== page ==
The Rockies’ offense has been effective, posting a .351 OBP that’s second in the league and the team’s highest since 2001. Correct for the ballpark, as Equivalent Average does, and you find that it’s a league-average offense, eighth in the NL with a .260 EqA. They’ve scored a few more runs than you’d predict, something I think may be due to their having no terrible lineup holes. No regular has an OBP below .325, and while the second basemen who’ve covered for Kazuo Matsui have been lousy, Matsui has been a real asset when on the field, with a .262 EqA and excellent defense.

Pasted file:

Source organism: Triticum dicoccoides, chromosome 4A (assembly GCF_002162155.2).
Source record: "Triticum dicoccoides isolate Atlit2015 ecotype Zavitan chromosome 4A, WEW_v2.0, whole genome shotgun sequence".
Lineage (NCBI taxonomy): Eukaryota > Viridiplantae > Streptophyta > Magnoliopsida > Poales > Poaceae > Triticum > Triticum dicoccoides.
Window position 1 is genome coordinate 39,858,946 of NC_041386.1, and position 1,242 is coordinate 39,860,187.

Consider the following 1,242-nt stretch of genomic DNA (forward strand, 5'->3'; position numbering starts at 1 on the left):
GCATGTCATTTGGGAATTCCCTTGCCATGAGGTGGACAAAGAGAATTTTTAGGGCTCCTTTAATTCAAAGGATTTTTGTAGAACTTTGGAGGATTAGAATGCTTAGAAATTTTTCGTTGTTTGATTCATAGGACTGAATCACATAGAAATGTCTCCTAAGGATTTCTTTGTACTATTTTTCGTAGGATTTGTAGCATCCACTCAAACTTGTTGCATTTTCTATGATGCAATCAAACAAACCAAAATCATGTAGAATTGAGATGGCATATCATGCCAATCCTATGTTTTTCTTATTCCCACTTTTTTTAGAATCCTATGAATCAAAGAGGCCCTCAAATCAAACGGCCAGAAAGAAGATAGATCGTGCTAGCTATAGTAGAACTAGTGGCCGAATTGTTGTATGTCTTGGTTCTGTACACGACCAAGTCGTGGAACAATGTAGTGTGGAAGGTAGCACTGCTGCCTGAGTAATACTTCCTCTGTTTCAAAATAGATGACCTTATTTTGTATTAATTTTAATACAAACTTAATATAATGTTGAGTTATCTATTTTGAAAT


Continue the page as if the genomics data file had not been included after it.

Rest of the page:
Average offense, average pitching and an excellent defense. That’s a recipe for finishing above .500, and if you can do that in the National League, you’re a contender

Tonight’s game means the world to this team. The Rockies won’t get another crack at the Phillies, so this is their last chance to leapfrog them without getting help. If they can do that, they’ll control their destiny against the Dodgers and Padres over the next two weeks. With Jeff Francis on the mound-if you have to face the Phillies in CBP, do it with a lefty-and their offense facing J.D. Durbin, the table is set for them to take three of four from the Phillies.

And then you’ll probably start seeing those Web site pictures of Holliday, Tulowitzki and the rest of the stealth contenders, no longer stealth.